Female octopus shed shells and algae at males during unwanted mating attempts

Female octopus shed shells and algae at males during unwanted mating attempts

Researchers from Australia, the United States, and Canada have studied videos of octopuses in the wild, finding that females were generally more likely than males to shed things .

In the videos, they use the arms and the water jets of the siphon in a coordinated way, sometimes hitting other octopuses.

Attempted rape

In most cases, this throwing material gesture served to move material around, for example to remove food waste or other excess materials, but they also observed that it sometimes had a different purpose: they wanted to drive away a nearby male .


Female octopuses use this strategy to avoid forced copulations: perhaps speaking of "rape" is too emotionally charged that cannot be found in the animal kingdom. But there is no word that describes forced copulation between nonhumans, so it is used regardless.

In one case, in December 2016, a single female octopus threw material on ten occasions and on five of them hit a male , as described in the study (preprint) that has been published on the matter. As the researchers explain:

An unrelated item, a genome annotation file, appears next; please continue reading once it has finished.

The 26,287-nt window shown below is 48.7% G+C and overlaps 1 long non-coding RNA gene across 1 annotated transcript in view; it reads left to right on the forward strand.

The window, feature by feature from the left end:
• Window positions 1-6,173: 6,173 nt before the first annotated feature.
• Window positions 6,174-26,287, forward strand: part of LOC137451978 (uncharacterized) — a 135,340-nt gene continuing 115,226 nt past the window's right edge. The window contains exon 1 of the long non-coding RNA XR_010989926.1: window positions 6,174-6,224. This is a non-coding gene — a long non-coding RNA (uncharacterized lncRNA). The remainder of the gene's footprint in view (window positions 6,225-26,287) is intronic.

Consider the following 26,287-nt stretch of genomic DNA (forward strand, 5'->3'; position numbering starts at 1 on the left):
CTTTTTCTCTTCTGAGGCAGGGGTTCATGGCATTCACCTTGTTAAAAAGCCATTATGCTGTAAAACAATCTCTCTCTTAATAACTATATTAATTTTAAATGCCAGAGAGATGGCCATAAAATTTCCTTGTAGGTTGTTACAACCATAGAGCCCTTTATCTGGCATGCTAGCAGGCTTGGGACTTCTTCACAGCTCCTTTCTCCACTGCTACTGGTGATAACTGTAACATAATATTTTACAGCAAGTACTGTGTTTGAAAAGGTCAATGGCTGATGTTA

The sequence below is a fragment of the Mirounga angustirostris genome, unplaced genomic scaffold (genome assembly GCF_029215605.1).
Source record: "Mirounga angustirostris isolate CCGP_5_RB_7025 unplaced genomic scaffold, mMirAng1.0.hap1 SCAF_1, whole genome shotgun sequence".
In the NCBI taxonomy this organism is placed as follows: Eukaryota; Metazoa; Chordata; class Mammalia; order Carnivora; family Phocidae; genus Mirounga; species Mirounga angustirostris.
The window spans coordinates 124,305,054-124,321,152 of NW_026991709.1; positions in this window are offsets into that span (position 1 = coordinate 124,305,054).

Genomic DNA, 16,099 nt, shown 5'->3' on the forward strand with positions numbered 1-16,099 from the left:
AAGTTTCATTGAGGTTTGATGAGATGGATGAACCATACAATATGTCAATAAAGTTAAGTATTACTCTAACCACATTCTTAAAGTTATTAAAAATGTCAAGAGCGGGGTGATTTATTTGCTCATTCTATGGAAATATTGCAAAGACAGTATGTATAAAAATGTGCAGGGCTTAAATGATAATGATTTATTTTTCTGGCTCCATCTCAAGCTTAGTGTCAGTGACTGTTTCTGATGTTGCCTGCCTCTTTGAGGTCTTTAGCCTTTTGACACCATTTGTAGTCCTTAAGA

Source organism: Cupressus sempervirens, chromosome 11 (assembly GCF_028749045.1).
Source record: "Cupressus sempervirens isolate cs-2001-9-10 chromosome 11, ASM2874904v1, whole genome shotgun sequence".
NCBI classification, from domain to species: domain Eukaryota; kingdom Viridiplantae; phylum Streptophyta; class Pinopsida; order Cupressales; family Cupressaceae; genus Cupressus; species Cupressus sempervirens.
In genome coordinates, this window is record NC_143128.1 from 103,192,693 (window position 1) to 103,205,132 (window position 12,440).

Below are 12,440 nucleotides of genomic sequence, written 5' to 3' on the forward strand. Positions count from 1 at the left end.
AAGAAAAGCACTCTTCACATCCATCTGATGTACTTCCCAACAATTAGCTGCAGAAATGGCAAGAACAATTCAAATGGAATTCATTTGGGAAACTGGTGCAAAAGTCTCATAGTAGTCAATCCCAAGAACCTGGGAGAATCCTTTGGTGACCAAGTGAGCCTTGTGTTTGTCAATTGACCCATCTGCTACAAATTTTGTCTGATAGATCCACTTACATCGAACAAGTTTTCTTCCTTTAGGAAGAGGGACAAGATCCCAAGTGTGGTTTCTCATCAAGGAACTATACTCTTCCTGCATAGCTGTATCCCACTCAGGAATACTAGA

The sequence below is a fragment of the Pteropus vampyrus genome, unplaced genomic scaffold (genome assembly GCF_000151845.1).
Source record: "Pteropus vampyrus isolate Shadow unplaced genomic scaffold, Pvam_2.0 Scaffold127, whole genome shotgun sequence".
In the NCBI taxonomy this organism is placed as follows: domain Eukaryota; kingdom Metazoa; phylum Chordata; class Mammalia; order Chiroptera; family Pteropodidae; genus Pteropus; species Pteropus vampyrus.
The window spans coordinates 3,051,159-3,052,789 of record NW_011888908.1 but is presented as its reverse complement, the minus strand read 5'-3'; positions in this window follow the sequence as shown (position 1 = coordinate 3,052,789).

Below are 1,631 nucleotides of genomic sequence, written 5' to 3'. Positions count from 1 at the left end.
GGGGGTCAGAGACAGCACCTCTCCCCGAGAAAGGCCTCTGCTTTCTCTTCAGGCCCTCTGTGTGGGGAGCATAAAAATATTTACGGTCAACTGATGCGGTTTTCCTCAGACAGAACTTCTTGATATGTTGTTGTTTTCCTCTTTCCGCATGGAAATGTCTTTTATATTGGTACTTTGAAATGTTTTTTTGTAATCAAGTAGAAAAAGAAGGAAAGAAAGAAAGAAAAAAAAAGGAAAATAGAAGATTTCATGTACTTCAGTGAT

The force does not come from the arms, as in a human launch, but rather these limbs prepare the projection of the material, which will then be propelled by the jet. In general, the release is seen more frequently in females. And, in fact, we have only seen a marginal repulsion launch in a single male.

Throwing objects is not a common behavior in animals, although chimpanzees, capuchins, elephants, mongooses, and birds have been known to do so. Actions related to throwing have also been observed in other animal species, such as the movement of irritating hairs by spiders and the jet of water by archerfish.

Throwing objects, thus, is generally considered as a specifically human action and one that played an important role in our evolution.